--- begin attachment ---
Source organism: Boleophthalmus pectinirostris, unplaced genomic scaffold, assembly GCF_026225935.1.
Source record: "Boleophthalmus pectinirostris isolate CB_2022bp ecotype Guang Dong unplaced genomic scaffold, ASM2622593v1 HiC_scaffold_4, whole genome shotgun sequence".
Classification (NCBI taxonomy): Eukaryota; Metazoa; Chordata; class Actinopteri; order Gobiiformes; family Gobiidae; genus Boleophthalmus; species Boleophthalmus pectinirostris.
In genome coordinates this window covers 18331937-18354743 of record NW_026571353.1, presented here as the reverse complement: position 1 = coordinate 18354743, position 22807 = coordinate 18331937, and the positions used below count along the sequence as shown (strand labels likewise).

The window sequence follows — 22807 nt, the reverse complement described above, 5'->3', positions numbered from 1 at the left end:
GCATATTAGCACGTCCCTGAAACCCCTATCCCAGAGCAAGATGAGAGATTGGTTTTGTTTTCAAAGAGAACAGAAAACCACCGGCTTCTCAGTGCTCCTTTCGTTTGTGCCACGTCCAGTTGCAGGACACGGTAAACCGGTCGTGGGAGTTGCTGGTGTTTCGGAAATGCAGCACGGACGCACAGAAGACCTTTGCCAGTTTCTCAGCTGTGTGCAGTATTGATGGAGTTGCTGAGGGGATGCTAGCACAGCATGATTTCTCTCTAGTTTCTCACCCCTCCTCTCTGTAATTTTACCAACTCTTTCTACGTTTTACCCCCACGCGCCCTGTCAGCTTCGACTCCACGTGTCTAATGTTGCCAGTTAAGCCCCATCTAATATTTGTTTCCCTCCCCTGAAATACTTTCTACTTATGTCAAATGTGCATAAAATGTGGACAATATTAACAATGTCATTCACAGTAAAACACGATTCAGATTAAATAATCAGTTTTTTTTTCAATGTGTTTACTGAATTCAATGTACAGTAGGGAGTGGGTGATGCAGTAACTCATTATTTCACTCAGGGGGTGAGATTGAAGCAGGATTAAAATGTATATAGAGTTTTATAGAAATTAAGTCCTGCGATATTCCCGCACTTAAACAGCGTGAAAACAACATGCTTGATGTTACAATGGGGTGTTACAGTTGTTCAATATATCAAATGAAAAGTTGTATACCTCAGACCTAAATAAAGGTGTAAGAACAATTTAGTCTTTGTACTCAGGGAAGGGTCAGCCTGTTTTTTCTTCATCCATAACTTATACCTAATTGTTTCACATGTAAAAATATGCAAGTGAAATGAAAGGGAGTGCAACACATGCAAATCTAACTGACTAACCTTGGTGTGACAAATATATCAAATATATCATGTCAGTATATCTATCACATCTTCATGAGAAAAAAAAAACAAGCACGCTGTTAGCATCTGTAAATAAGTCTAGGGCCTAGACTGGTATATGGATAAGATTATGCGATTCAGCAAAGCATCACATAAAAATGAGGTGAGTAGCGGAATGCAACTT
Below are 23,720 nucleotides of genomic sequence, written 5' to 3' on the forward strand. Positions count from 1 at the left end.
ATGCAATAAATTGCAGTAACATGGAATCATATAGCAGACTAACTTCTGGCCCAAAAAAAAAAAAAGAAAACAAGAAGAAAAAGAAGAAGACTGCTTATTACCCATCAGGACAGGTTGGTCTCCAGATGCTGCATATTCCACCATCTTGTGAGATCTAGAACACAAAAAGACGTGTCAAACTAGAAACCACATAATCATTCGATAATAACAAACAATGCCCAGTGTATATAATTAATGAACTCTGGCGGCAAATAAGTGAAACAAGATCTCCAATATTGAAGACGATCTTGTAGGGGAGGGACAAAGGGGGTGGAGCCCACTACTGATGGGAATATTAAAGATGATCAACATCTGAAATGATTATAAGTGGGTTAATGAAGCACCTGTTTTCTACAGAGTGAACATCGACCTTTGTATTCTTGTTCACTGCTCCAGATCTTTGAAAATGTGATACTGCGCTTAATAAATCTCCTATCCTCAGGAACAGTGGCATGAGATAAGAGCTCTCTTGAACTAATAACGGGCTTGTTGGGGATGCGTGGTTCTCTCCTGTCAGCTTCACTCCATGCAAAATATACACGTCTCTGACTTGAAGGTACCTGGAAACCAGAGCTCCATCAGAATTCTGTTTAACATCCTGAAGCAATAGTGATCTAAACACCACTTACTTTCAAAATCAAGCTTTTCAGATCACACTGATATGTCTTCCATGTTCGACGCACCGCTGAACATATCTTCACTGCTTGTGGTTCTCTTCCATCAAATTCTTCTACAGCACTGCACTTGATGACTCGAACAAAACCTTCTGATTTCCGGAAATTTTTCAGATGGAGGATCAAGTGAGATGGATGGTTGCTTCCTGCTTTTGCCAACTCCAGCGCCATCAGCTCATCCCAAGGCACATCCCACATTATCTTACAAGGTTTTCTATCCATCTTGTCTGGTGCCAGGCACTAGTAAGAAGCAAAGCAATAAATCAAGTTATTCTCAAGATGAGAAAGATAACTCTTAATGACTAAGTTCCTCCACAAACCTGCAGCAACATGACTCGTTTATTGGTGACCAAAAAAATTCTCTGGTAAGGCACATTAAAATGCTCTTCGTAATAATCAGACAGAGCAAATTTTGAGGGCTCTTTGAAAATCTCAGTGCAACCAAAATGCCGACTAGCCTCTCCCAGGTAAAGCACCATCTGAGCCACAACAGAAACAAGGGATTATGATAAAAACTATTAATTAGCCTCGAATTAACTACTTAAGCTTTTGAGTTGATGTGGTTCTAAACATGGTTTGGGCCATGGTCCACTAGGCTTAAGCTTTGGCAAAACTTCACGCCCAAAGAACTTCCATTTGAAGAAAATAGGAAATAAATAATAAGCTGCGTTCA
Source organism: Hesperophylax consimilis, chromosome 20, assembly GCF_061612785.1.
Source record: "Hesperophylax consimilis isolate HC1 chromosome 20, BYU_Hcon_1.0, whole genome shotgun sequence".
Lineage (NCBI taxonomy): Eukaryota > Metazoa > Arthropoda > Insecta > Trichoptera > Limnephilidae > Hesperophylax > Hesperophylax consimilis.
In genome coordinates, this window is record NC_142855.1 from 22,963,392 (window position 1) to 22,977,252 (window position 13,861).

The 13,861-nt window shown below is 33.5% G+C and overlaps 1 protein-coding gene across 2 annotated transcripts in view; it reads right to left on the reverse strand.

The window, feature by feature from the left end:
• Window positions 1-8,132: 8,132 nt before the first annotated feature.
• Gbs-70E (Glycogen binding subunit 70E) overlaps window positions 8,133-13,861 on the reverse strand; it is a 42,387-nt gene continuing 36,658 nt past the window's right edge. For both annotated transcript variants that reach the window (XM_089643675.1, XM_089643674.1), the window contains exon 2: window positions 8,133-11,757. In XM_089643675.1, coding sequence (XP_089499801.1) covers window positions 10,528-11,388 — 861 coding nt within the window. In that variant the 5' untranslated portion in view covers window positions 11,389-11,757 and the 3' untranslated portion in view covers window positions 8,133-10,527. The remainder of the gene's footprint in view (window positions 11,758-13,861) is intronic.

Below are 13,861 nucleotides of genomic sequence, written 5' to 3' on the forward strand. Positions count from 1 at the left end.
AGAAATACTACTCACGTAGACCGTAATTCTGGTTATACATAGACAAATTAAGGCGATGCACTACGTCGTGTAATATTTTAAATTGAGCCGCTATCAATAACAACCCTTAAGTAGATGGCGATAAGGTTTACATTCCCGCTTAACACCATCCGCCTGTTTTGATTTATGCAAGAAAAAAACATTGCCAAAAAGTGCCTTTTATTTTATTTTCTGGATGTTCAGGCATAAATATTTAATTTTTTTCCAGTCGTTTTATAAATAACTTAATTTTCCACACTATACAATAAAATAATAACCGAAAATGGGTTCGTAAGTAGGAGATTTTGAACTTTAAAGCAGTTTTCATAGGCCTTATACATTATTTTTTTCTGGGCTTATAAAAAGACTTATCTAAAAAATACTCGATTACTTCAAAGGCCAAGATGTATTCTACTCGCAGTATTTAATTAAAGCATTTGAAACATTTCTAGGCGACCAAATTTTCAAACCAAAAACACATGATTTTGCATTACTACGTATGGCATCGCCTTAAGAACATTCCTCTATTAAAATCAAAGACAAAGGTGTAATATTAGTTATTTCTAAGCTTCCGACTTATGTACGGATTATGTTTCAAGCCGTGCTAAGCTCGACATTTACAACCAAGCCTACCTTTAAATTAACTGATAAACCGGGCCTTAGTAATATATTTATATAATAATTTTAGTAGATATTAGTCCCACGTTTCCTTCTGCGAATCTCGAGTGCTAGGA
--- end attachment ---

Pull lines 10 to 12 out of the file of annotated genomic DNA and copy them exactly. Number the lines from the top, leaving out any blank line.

Source record: "Hesperophylax consimilis isolate HC1 chromosome 20, BYU_Hcon_1.0, whole genome shotgun sequence".
Lineage (NCBI taxonomy): Eukaryota > Metazoa > Arthropoda > Insecta > Trichoptera > Limnephilidae > Hesperophylax > Hesperophylax consimilis.
In genome coordinates, this window is record NC_142855.1 from 22,963,392 (window position 1) to 22,977,252 (window position 13,861).